The Baptism of the Lord
January 9, 2022 – Year C
Readings: Is 42:1-4, 6-7 / Ps 29 / Acts 10:34-38 / Lk 3:15-16, 21-22
by Deacon Barry Welch, Guest Homilist
Today we celebrate the Baptism of the Lord. It’s a big day. Sometimes that feast seems to get lost, as we’re coming out of the huge feast of Christmas, but it really is a very, very big day. Secular (or non-religious) historians say that this is one of two events that happened with certainty with respect to Jesus. One of those events is the crucifixion of Jesus; historians are pretty certain that that took place. The other is the Baptism of the Lord. Secular historians use this event as the basis for their study of the life of Jesus. So it’s a pretty significant event. Hallelujah!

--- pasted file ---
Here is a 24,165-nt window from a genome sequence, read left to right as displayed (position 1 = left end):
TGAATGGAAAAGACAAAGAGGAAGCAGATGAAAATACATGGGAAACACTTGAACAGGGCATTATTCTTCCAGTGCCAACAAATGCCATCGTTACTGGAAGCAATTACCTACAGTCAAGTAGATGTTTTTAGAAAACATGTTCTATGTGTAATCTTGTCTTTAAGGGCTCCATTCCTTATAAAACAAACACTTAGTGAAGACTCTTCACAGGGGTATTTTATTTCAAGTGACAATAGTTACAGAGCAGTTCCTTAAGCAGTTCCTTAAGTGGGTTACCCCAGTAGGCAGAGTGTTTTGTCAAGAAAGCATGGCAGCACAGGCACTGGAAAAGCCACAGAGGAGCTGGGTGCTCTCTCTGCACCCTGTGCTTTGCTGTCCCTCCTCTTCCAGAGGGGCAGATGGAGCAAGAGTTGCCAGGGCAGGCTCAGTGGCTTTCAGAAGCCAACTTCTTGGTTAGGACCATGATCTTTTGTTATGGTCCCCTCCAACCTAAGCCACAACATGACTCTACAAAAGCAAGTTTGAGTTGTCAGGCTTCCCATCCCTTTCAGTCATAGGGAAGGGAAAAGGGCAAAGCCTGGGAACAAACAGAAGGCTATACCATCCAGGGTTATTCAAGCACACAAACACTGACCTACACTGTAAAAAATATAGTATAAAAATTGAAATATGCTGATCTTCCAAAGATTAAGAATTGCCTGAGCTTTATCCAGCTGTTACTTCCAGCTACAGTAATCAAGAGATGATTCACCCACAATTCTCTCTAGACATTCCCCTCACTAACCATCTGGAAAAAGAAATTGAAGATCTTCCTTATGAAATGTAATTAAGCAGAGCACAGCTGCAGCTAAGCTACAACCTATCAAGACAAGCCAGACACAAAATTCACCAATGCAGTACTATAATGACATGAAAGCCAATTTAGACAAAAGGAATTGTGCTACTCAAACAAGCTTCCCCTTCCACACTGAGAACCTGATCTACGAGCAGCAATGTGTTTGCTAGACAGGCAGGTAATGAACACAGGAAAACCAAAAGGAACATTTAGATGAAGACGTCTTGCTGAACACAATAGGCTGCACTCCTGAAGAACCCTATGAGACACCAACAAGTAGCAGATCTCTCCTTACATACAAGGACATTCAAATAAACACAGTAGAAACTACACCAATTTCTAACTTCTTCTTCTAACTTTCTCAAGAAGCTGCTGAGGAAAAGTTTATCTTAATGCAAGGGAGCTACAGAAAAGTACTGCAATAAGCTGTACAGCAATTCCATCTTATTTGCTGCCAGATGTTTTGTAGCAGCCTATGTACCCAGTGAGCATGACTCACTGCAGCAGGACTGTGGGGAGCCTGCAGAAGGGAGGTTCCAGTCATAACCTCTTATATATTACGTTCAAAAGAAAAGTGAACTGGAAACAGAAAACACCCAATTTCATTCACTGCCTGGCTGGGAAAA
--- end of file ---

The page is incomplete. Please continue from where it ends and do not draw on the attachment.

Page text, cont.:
This feast marks the end or conclusion of the Christmas season. But we get to start Ordinary Time. We switch from our white vestments to our green vestments, and there’s nothing ordinary about Ordinary Time. During Christmas, we heard the proclamation of Jesus’ birth, and we heard the amazing story of the Three Wise Men – the non-Jewish people who came from the East to see Jesus in the manger. We also heard the story of the twelve-year-old Jesus who got lost from the caravan and caused anxiety to His mom and dad, and they ended up finding Him in the temple, or His Father’s House, as He said.
Between now and Ash Wednesday, the beginning of Lent, we’ll be hearing these Ordinary Time readings, where Jesus is an adult and is beginning to start His ministry. And we are going to learn about His ministry – where He goes and who He’s with and what He says. It’s basically disciple training over the next several weeks, as we get prepared for Lent. And this day, this feast that marks the transition between Christmas and the Ordinary Time season also marks a transition in Jesus’ life. He’s thirty years old now, doing His carpentry work at home, but this baptism marks the beginning of His start in ministry.